While out­per­form­ing bench­marks in weak mar­ket con­di­tions should also boost per­for­mance fees, Zi­ets­man says a ris­ing mar­ket should ben­e­fit them more as this boosts as­sets un­der man­age­ment.

An­a­lysts may have un­der­es­ti­mated the con­tri­bu­tion of per­for­mance fees to Coro­na­tion’s rev­enue, he says.

“We es­ti­mate that per­for­mance fees made up be­tween 25% and 30% of the rev­enue in full-year 2014 and that is now be­tween 10% and 13%,” says Zi­ets­man. “Per­for­mance fees as a per­cent­age of the rev­enue mix have come down sig­nif­i­cantly.”

Coro­na­tion was over­weight in sec­tors such as re­sources, he says. While this re­mains risky, it could also present an op­por­tu­nity as they present value at the mo­ment and could boost per­for­mance fees if they come off their low base.

Its ex­po­sure to African Bank also hurt as it tried to re­duce its hold­ings ahead of the mi­crolen­der’s col­lapse last year. Coro­na­tion wasn’t alone — Investec As­set Man­age­ment’s SA busi­ness was also ex­posed in its money mar­ket funds. It, too, strug­gled to main­tain its per­for­mance in the sec­ond half of its 2015 fi­nan­cial year.

“Investec As­set Man­age­ment has been per­form­ing well from a global per­spec­tive but the SA busi­ness has strug­gled re­cently,” says Av­ior Cap­i­tal Mar­ket’s Harry Botha. “They have seen net out­flows due to weak per­for­mance, mostly the Value Fund, man­date ro­ta­tion — in­sti­tu­tional clients mov­ing away from bal­anced man­dates which af­fected the Op­por­tu­nity Fund — and ex­po­sure to Abil in their money mar­ket funds.”

Botha says the SA busi­ness’s op­er­at­ing profit be­fore mi­nori­ties was up 20% year on year in rand terms in the six months to Septem­ber 2014, but up only 7% year on year for the year to March. The UK as­set man­age­ment’s op­er­at­ing profit be­fore mi­nori­ties was up 13% in the first half and 12% for the full year in ster­ling.

How­ever, Investec has re­fo­cused its SA team and hopes to slowly start im­prov­ing its per­for­mance rel­a­tive to its bench­marks in or­der to earn higher per­for­mance fees and at­tract more funds, he says.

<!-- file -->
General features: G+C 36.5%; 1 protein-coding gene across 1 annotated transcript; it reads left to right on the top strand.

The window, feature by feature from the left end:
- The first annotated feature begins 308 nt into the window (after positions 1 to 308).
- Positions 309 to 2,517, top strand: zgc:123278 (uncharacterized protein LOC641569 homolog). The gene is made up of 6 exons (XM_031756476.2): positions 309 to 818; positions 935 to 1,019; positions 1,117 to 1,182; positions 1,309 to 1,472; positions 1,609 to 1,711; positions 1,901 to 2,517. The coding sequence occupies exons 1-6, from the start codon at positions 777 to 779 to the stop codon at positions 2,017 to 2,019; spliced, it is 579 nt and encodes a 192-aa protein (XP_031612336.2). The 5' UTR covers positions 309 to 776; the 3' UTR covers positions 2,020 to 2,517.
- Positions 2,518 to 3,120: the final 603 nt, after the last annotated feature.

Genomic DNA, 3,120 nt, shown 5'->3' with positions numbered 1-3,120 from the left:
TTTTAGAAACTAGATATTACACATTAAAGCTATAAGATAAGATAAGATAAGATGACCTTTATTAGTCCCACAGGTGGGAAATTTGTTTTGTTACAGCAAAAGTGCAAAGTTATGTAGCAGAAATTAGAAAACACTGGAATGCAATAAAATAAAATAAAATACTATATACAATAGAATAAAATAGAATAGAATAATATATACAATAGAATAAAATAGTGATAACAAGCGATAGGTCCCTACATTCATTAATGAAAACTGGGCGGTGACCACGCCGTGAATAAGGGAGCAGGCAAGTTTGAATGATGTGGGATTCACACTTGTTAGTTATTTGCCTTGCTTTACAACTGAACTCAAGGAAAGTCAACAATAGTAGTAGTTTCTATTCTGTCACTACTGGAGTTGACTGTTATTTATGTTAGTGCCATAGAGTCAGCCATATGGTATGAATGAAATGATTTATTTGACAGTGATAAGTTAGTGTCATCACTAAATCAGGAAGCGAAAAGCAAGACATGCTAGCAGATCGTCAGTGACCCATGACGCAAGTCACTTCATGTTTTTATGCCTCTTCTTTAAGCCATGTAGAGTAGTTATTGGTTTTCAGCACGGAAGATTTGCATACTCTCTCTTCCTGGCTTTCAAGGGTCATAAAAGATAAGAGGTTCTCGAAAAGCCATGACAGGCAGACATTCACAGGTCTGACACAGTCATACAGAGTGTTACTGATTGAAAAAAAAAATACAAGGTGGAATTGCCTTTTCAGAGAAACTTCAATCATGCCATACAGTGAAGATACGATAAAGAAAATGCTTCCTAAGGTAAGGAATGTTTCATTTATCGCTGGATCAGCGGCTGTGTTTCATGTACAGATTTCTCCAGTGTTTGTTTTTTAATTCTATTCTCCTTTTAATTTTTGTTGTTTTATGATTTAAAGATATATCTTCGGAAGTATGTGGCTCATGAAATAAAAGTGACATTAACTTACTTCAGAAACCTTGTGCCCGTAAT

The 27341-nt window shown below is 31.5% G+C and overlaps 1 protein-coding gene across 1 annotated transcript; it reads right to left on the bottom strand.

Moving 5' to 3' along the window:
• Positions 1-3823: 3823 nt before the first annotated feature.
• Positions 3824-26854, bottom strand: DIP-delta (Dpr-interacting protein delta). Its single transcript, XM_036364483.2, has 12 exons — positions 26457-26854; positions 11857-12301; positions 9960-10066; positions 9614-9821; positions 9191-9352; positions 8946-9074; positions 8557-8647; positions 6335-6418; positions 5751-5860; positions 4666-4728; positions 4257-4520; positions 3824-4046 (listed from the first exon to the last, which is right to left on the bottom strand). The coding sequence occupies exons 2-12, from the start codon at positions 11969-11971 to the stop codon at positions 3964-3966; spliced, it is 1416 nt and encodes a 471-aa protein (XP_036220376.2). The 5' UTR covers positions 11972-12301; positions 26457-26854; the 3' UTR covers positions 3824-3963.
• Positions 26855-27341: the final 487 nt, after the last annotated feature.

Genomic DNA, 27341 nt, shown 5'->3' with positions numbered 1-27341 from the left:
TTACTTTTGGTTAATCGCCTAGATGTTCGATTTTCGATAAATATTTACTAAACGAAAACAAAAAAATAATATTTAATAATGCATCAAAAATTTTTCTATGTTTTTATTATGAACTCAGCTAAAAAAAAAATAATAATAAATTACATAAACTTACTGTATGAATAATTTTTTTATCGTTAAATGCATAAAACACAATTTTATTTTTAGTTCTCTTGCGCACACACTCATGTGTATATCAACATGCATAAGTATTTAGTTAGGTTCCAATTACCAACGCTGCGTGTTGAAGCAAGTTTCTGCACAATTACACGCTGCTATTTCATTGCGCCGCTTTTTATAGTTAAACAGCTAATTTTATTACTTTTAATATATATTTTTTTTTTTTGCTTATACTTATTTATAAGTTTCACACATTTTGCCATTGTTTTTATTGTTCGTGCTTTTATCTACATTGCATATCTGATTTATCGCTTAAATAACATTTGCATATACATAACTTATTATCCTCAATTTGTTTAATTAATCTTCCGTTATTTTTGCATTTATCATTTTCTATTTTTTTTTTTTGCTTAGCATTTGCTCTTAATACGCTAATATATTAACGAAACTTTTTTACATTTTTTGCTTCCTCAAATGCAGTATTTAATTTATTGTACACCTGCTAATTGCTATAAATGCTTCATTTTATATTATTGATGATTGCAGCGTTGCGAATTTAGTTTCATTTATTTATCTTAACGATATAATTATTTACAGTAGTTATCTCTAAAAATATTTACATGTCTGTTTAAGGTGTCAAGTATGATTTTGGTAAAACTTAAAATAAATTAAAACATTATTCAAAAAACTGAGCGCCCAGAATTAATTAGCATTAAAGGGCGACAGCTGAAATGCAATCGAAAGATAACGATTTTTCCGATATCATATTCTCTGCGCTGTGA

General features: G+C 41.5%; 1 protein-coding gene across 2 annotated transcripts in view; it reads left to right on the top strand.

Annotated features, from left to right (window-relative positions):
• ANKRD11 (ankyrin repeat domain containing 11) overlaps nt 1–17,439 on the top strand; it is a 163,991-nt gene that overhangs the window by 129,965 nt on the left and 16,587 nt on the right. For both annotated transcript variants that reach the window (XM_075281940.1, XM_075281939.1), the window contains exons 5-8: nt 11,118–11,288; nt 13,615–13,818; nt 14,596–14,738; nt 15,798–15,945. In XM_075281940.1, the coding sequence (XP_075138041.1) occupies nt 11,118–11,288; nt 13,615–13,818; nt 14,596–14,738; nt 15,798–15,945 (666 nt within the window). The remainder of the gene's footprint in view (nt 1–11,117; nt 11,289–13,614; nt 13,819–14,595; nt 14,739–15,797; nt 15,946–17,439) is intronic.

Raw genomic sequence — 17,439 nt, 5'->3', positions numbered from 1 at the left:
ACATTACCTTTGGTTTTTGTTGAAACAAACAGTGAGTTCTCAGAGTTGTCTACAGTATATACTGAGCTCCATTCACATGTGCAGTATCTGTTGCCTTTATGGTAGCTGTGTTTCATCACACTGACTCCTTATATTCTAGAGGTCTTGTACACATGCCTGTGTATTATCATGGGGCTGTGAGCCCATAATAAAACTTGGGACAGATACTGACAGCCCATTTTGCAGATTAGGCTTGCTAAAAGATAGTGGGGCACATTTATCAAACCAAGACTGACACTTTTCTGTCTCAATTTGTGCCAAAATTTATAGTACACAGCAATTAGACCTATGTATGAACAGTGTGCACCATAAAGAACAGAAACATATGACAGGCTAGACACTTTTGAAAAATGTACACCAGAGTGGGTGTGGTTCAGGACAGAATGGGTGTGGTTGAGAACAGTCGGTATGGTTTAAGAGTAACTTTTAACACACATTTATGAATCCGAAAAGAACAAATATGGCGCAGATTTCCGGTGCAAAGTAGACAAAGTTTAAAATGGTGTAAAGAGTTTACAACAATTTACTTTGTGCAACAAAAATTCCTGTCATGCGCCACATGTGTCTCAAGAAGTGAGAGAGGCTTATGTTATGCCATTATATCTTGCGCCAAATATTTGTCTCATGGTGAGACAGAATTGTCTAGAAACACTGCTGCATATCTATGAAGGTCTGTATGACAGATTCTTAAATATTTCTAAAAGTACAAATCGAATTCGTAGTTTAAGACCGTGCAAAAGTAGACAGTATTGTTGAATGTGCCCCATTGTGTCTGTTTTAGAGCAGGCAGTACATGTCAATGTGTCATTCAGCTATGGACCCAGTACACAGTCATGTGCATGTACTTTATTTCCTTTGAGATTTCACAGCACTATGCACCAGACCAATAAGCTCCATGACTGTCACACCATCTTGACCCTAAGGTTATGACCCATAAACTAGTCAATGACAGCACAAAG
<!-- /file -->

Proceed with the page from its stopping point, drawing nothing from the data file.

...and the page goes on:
While large man­agers such as Investec and Coro­na­tion bat­tle to move the nee­dle, Zi­ets­man says smaller man­agers such as PSG Kon­sult can take a rel­a­tively large po­si­tion in an illiq­uid share to help gen­er­ate re­turns above the mar­ket.

“PSG Kon­sult has gen­er­ated pos­i­tive one-year, three-year and five-year al­pha in its per­for­mance-fee earn­ing fund,” he says. “You are see­ing smaller man­agers com­ing up the ranks.”

Other man­agers that are start­ing to gain trac­tion in­clude Vi­sio Cap­i­tal, Mazi Cap­i­tal, First Av­enue In­vest­ment Man­age­ment and 36One As­set Man­age­ment.

“These small and up­com­ing man­agers no longer sit with the R1bn to R2bn they man­aged a few years ago,” says Ram­samy. “Now they are man­ag­ing in ex­cess of R10bn and much more in some cases.”

One man­ager at­tract­ing sig­nif­i­cant flows is Fo­ord, he says. Though it was smaller, it had sig­nif­i­cant out­per­for­mance, which has al­lowed it to more than dou­ble in size over the past two to three years.

“For a long time, it man­aged less than R50bn, but as per our 2014 sur­vey it has more than R130bn un­der man­age­ment. With bet­ter than av­er­age per­for­mance since this sur­vey, it’s likely that they have grown fur­ther. ”

But while some of the smaller man­agers have fared well, some have lost as­sets due to man­age­ment style and poor per­for­mance, par­tic­u­larly those with a value bias.

“We don’t think they are bad man­agers, but they haven’t been re­warded due to their in­vest­ment style,” Ram­samy says. “Value should be seen as a strat­egy that de­vel­ops over mid- to long-term cy­cles, but some in­vestors aren’t pre­pared to wait that long and can’t keep on tak­ing the pain.”

De­spite some of the smaller man­agers mov­ing up the ranks, Zi­ets­man doesn’t be­lieve that Coro­na­tion is los­ing busi­ness to bou­tique man­agers. Flows re­main pos­i­tive and the in­dus­try as a whole has been af­fected by mar­ket un­cer­tainty.

“There is a lot of brand value in Coro­na­tion, which is help­ing them to con­tinue to at­tract re­tail flows,” he says.

And while man­agers like Fo­ord rise up the rank­ings, Ram­samy cau­tions that past per­for­mance is no guar­an­tee of fu­ture per­for­mance — as has been il­lus­trated by Coro­na­tion.

“We don’t judge the qual­ity of an as­set man­ager on its short-term per­for­mance; we look at its phi­los­o­phy, style, process and peo­ple,” says Ram­samy. “For a long time Coro­na­tion con­sis­tently out­per­formed. It’s one of those man­agers with a very ex­pe­ri­enced team.”

Pic­ture: THINKSTOCK

Pic­ture: THINKSTOCK

Newspapers in English

Newspapers from South Africa

© PressReader. All rights reserved.